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European Press Review: Understanding the Euro

European editorial writers mulled over the euro's strength in the aftermath of the recent meeting of G7 finance ministers and speculated about the race for the U.S. presidency.

At the G7 meeting in Florida of some of the world's leading industrial nations, finance ministers and central bank heads warned against "excess volatility" in currencies over the weekend. Many commentators understood this "excess volatility" as the rapid rise in the value of the euro. The French financial paper Les Echos remarked that the United States is aware that the euro can't carry the weight of the U.S. budget deficit, given Europe's low economic growth.

In spite of the opinions expressed at the G7 meeting, the countries are very far from trading evenly, due to interest conflicts, Die Presse from Vienna commented. That means that exchange rates will remain unstable, it said.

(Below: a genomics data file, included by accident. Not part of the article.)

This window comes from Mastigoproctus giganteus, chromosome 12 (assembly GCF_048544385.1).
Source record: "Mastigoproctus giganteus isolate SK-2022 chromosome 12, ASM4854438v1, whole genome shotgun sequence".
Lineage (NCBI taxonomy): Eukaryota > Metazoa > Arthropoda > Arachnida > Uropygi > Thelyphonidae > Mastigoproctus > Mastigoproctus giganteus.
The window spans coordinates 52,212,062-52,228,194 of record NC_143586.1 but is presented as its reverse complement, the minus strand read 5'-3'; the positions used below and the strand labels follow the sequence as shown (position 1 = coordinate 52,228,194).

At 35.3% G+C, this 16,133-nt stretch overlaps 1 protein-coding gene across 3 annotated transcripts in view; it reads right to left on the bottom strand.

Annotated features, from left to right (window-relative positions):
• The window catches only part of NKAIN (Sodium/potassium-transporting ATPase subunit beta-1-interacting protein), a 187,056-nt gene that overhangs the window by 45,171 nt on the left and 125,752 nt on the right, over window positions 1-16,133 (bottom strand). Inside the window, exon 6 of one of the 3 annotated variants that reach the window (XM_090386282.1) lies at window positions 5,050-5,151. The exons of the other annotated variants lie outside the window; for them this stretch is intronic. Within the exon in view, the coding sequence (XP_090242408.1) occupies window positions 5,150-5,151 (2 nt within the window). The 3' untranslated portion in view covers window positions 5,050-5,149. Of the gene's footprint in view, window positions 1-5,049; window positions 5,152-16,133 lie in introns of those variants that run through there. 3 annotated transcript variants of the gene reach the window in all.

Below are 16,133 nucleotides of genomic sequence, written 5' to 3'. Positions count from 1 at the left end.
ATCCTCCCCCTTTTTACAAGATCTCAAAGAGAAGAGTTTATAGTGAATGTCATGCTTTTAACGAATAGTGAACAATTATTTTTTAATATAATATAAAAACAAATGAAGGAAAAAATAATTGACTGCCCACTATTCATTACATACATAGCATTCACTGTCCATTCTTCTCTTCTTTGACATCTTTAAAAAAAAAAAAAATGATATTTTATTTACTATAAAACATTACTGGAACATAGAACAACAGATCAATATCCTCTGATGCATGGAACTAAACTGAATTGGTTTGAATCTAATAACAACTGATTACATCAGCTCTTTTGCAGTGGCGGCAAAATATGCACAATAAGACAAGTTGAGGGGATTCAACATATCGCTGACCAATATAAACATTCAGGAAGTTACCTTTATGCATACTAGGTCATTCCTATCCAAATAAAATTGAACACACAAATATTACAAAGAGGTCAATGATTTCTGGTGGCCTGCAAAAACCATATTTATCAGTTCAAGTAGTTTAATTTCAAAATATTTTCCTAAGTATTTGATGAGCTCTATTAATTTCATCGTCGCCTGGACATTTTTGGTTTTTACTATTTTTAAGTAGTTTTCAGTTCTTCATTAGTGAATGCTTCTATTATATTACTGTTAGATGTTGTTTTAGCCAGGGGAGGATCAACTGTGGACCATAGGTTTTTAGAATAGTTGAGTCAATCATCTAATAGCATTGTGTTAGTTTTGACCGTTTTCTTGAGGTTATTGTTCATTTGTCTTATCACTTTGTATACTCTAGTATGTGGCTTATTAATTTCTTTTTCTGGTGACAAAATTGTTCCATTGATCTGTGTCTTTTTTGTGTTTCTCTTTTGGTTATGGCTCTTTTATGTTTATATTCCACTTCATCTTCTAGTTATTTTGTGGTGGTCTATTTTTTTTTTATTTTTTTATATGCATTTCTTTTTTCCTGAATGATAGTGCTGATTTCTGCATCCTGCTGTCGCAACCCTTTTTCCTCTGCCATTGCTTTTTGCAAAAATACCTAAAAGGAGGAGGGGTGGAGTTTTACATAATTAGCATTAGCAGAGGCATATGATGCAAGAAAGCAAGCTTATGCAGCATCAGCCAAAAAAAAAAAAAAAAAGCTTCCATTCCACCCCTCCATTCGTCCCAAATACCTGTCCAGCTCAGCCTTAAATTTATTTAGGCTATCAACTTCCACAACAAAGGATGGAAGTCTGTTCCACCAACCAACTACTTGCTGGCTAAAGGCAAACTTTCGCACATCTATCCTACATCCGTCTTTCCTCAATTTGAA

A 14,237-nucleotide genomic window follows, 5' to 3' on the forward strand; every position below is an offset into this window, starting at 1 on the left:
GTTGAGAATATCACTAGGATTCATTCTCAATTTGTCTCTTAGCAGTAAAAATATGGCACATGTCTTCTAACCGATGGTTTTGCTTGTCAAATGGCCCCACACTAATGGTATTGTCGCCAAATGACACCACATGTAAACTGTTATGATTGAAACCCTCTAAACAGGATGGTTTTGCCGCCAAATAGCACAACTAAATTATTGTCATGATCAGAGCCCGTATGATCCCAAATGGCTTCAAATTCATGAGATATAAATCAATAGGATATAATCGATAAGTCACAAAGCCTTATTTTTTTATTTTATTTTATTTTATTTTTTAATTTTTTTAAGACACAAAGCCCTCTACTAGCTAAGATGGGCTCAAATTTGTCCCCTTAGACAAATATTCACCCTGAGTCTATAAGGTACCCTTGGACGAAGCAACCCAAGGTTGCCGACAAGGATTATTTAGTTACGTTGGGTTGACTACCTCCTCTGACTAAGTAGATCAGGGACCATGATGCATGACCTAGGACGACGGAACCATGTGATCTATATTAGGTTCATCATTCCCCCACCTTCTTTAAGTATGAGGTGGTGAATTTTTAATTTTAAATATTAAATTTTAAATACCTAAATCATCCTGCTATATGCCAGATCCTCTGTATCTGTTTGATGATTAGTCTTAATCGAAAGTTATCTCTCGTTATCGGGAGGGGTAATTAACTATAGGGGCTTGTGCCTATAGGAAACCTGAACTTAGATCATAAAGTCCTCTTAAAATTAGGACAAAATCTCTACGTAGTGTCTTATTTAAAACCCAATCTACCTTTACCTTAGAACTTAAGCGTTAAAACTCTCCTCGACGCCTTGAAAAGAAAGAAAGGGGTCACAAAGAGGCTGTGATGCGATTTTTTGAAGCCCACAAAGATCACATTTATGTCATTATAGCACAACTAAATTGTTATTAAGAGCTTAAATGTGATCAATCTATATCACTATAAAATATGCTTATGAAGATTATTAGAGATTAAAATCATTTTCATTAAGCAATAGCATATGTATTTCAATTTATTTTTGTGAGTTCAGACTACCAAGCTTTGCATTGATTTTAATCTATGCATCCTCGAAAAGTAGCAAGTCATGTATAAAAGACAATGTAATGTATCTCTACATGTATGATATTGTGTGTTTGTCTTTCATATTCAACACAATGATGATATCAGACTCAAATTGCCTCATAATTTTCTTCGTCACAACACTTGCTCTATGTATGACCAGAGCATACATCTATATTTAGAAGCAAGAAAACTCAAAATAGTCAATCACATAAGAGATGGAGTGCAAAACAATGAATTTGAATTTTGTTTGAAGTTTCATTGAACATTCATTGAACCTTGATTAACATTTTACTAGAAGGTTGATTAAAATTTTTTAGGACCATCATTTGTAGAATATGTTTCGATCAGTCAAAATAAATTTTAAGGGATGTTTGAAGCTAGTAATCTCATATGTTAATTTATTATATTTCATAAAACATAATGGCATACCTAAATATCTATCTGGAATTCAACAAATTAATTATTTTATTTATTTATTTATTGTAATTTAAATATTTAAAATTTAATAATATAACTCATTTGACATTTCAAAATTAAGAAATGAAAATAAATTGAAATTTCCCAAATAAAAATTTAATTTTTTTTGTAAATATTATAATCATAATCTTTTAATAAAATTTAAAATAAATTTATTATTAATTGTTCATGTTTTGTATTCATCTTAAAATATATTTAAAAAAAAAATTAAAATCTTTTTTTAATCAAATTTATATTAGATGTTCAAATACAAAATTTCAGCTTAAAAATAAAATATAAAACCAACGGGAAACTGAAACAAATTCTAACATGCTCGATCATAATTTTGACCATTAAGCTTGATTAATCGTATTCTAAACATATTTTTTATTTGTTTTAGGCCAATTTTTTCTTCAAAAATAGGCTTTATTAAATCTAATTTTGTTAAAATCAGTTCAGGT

Der Standard, also from Vienna, called on Europeans not to threaten their modest economic improvement of late by raising the price of the euro. The European Central Bank should lower interest rates, as a number of economists recommend, the paper commented.

Turning to the U.S. presidential campaign, The Frankfurter Allgemeine Zeitung wrote that weapons of mass destruction in Iraq will remain a topic in the race, and that no American politician can survive if they are weak on questions of national security.

L'Union from Reims in France called Democratic Party candidate Senator John Kerry's victories in state primary elections and caucuses a "storm warning" for President Bush. But the paper also said that U.S. politics had shown that the presidential campaign can get ugly, and Kerry's meteoric rise may not last until November. Catching Osama Bin Laden may be the kind of spurt that Bush needs to win, the paper opined.

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